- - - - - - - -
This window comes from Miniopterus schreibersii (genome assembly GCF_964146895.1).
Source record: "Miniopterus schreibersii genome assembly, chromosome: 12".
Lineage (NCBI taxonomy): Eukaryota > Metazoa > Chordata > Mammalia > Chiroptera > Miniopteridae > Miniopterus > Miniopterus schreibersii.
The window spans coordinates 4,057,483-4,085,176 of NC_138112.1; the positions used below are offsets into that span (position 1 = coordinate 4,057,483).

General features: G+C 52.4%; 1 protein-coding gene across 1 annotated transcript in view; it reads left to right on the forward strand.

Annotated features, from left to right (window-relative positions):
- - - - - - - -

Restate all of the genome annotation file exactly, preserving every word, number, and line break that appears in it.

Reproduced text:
This window comes from Miniopterus schreibersii (genome assembly GCF_964146895.1).
Source record: "Miniopterus schreibersii genome assembly, chromosome: 12".
Lineage (NCBI taxonomy): Eukaryota > Metazoa > Chordata > Mammalia > Chiroptera > Miniopteridae > Miniopterus > Miniopterus schreibersii.
The window spans coordinates 4,057,483-4,085,176 of NC_138112.1; the positions used below are offsets into that span (position 1 = coordinate 4,057,483).

General features: G+C 52.4%; 1 protein-coding gene across 1 annotated transcript in view; it reads left to right on the forward strand.

Annotated features, from left to right (window-relative positions):